I was traveling much of yesterday, but in the afternoon I received an email from Richard Luchette, the press spokesperson for Cuyahoga County Executive Ed FitzGerald. Luchette said that, contrary to widespread media reports, FitzGerald’s office never meant to imply that LeBron James’ return to Cleveland would add $500 million to the local economy. Rather, he said, the estimated economic benefit of LeBron’s return will be more like $53 million, bringing the team’s total impact to $500 million.
It looks like the blame here mostly goes to some terrible reporting in the initial story by Bloomberg News, which cited FitzGerald’s economic development director Nathan Kelly as saying (in its paraphrase) that “a more robust Cavaliers with James playing increases the total economic impact to about $500 million a year with direct and indirect spending,” but in its lede interpreted this as meaning “the return of the star forward to his hometown Cleveland Cavaliers will have a $500 million a year impact on the local economy” — and doubled down on the wrong with a headline stating “LeBron James’s Return to Bring Cleveland $500 Million a Year.” Though Kelly certainly could have been clearer — I haven’t been able to find a direct quote of how he brought up the $500 million figure in Monday’s press conference — and taking two days to clarify a misstatement that was all over the Internet on Monday wasn’t great work on FitzGerald’s part either.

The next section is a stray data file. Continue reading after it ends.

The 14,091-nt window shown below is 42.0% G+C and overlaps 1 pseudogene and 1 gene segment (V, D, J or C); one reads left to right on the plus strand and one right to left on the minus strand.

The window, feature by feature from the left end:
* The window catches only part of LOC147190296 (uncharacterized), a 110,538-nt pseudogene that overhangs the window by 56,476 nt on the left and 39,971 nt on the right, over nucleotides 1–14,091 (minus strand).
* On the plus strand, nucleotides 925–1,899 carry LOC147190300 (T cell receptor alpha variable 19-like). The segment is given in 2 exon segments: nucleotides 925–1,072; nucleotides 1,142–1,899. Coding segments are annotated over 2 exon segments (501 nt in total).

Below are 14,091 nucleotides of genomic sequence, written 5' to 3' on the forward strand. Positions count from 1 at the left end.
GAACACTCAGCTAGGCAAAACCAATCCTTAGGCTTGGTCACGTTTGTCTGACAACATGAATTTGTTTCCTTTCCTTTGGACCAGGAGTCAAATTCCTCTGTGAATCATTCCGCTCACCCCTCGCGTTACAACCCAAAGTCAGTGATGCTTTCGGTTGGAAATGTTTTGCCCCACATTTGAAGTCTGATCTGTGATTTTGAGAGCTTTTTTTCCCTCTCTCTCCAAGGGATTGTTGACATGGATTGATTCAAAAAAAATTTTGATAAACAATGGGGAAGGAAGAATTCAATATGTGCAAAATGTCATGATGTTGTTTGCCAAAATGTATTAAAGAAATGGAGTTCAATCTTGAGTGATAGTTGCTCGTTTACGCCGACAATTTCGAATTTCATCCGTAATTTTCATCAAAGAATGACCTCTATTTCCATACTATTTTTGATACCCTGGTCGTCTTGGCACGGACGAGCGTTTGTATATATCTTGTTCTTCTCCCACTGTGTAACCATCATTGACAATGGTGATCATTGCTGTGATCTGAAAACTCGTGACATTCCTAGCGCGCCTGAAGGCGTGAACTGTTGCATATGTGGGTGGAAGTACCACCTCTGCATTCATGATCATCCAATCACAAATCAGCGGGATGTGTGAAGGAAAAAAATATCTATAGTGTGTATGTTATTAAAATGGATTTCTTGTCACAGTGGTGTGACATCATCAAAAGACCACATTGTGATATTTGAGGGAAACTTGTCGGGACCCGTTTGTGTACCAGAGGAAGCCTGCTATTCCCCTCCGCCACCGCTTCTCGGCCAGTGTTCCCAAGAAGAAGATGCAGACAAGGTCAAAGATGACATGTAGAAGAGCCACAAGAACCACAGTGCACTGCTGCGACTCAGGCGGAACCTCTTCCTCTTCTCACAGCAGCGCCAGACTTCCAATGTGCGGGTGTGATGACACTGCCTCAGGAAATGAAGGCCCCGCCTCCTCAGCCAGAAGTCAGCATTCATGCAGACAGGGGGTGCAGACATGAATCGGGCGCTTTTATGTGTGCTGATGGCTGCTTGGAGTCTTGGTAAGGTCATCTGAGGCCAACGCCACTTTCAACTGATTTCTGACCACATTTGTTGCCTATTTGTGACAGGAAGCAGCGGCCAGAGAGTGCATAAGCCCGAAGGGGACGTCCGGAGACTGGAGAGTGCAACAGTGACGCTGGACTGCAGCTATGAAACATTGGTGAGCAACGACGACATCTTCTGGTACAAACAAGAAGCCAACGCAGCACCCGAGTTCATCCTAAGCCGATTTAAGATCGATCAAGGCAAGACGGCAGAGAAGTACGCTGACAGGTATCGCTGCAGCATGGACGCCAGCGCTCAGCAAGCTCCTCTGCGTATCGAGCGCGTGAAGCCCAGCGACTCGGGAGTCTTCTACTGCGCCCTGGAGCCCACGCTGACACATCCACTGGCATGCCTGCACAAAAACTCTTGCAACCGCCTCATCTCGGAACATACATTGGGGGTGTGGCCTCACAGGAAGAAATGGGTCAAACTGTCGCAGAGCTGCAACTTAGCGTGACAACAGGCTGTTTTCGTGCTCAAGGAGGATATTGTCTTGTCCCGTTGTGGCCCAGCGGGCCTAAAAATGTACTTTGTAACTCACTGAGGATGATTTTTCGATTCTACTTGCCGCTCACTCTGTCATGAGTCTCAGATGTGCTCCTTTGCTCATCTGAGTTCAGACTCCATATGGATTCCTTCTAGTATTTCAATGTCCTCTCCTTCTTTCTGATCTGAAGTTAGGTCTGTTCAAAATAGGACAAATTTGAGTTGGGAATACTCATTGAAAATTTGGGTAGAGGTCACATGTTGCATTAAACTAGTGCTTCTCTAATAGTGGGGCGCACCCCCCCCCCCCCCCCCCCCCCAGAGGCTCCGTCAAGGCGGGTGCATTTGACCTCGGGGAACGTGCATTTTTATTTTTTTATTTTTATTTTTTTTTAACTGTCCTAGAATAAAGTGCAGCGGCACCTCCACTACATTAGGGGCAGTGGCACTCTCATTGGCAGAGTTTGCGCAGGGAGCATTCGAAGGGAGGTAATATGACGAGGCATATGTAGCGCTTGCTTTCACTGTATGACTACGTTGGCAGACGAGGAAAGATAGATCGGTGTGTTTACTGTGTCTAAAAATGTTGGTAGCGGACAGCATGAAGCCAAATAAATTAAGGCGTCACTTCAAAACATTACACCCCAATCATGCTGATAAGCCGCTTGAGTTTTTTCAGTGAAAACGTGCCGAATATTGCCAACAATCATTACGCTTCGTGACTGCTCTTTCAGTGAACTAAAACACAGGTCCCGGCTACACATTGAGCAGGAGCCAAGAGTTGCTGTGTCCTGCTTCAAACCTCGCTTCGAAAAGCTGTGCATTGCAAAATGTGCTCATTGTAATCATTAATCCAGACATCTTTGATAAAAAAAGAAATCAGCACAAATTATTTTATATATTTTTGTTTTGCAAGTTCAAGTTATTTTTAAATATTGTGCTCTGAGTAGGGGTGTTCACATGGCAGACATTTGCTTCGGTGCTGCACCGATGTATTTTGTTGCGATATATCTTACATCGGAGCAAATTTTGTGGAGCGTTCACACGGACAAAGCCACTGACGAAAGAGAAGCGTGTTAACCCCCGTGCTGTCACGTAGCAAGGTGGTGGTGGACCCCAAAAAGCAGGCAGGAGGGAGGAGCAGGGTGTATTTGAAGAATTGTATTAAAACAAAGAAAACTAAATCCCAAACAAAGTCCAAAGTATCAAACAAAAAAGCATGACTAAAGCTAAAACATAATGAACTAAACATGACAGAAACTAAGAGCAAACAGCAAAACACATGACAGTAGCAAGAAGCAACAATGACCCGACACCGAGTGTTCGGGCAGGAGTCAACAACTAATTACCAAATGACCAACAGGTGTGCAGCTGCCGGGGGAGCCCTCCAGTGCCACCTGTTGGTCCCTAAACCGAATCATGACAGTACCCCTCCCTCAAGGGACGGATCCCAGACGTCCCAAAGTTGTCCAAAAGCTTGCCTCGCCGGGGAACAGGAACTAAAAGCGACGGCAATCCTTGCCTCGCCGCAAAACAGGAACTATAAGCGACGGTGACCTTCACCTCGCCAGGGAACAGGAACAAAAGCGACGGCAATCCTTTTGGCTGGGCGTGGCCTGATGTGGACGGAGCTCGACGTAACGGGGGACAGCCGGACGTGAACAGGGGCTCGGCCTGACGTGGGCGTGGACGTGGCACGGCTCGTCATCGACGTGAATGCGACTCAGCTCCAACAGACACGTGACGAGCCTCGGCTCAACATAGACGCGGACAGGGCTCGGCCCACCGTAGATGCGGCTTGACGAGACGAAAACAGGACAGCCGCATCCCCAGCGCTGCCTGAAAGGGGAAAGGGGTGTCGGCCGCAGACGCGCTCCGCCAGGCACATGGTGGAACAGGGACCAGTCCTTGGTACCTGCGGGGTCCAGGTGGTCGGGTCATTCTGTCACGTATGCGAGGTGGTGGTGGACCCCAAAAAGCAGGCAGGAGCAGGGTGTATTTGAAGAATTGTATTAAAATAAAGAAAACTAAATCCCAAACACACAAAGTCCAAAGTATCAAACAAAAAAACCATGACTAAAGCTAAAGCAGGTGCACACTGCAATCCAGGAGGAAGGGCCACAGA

In any event, $500 million in total annual economic impact for the Cavs is still pretty implausible: The team currently only sells $30 million worth of tickets, remember, and much of that spending would take place elsewhere in Cuyahoga County even if the Cavs played entirely before empty seats. Even if you add in spending on concessions, LeBron souvenir jerseys, hotels for fans who travel from out of town just to see Cavs games (do such people really exist?), and a multiplier for all the money that LeBron-souvenir-jersey vendors will go out and spend at local stores, it’s hard to see getting anywhere near $500 million. I’m still hopeful that Kelly will get back to me with his calculations, though, so stay tuned.
In any event, this is a great cautionary tale about economic impact statements: You can make “economic activity” numbers say just about anything you want them to, and then the press will get it wrong anyway. But at least FitzGerald got on the telly.